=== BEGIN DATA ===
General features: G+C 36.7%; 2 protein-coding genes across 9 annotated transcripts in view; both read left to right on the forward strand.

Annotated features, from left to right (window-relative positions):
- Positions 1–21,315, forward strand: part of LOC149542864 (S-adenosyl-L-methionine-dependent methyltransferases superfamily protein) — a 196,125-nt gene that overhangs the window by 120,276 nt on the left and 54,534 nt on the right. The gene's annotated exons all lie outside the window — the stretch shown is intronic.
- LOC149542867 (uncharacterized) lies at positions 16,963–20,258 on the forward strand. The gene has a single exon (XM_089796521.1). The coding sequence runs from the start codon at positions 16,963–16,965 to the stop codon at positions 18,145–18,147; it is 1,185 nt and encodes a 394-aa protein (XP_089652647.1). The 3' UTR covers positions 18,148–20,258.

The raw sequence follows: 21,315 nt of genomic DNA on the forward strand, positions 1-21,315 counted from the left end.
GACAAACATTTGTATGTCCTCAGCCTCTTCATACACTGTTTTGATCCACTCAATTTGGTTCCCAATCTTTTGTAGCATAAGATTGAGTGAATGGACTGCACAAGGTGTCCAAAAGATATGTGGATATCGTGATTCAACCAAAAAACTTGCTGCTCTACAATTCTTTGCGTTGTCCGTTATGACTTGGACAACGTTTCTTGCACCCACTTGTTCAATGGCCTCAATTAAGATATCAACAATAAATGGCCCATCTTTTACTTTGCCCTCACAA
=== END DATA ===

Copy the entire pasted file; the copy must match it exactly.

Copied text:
General features: G+C 36.7%; 2 protein-coding genes across 9 annotated transcripts in view; both read left to right on the forward strand.

Annotated features, from left to right (window-relative positions):
- Positions 1–21,315, forward strand: part of LOC149542864 (S-adenosyl-L-methionine-dependent methyltransferases superfamily protein) — a 196,125-nt gene that overhangs the window by 120,276 nt on the left and 54,534 nt on the right. The gene's annotated exons all lie outside the window — the stretch shown is intronic.
- LOC149542867 (uncharacterized) lies at positions 16,963–20,258 on the forward strand. The gene has a single exon (XM_089796521.1). The coding sequence runs from the start codon at positions 16,963–16,965 to the stop codon at positions 18,145–18,147; it is 1,185 nt and encodes a 394-aa protein (XP_089652647.1). The 3' UTR covers positions 18,148–20,258.

The raw sequence follows: 21,315 nt of genomic DNA on the forward strand, positions 1-21,315 counted from the left end.
GACAAACATTTGTATGTCCTCAGCCTCTTCATACACTGTTTTGATCCACTCAATTTGGTTCCCAATCTTTTGTAGCATAAGATTGAGTGAATGGACTGCACAAGGTGTCCAAAAGATATGTGGATATCGTGATTCAACCAAAAAACTTGCTGCTCTACAATTCTTTGCGTTGTCCGTTATGACTTGGACAACGTTTCTTGCACCCACTTGTTCAATGGCCTCAATTAAGATATCAACAATAAATGGCCCATCTTTTACTTTGCCCTCACAA